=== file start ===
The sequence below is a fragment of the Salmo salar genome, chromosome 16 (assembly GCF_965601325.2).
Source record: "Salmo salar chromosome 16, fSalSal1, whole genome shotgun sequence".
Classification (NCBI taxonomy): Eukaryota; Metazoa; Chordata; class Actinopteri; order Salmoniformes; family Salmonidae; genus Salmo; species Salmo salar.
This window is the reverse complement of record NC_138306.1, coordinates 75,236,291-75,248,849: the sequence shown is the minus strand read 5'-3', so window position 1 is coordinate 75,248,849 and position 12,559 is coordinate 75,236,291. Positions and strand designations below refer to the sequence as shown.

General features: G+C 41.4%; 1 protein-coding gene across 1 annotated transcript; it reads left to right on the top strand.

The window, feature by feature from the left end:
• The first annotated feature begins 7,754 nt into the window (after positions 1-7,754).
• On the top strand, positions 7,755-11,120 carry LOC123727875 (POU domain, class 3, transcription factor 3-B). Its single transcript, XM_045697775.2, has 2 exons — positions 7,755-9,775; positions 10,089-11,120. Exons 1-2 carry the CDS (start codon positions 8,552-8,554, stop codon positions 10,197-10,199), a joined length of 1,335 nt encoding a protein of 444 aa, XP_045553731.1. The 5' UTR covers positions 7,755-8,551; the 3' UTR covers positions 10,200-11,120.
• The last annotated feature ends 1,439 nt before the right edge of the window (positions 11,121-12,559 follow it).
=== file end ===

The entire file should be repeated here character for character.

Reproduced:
The sequence below is a fragment of the Salmo salar genome, chromosome 16 (assembly GCF_965601325.2).
Source record: "Salmo salar chromosome 16, fSalSal1, whole genome shotgun sequence".
Classification (NCBI taxonomy): Eukaryota; Metazoa; Chordata; class Actinopteri; order Salmoniformes; family Salmonidae; genus Salmo; species Salmo salar.
This window is the reverse complement of record NC_138306.1, coordinates 75,236,291-75,248,849: the sequence shown is the minus strand read 5'-3', so window position 1 is coordinate 75,248,849 and position 12,559 is coordinate 75,236,291. Positions and strand designations below refer to the sequence as shown.

General features: G+C 41.4%; 1 protein-coding gene across 1 annotated transcript; it reads left to right on the top strand.

The window, feature by feature from the left end:
• The first annotated feature begins 7,754 nt into the window (after positions 1-7,754).
• On the top strand, positions 7,755-11,120 carry LOC123727875 (POU domain, class 3, transcription factor 3-B). Its single transcript, XM_045697775.2, has 2 exons — positions 7,755-9,775; positions 10,089-11,120. Exons 1-2 carry the CDS (start codon positions 8,552-8,554, stop codon positions 10,197-10,199), a joined length of 1,335 nt encoding a protein of 444 aa, XP_045553731.1. The 5' UTR covers positions 7,755-8,551; the 3' UTR covers positions 10,200-11,120.
• The last annotated feature ends 1,439 nt before the right edge of the window (positions 11,121-12,559 follow it).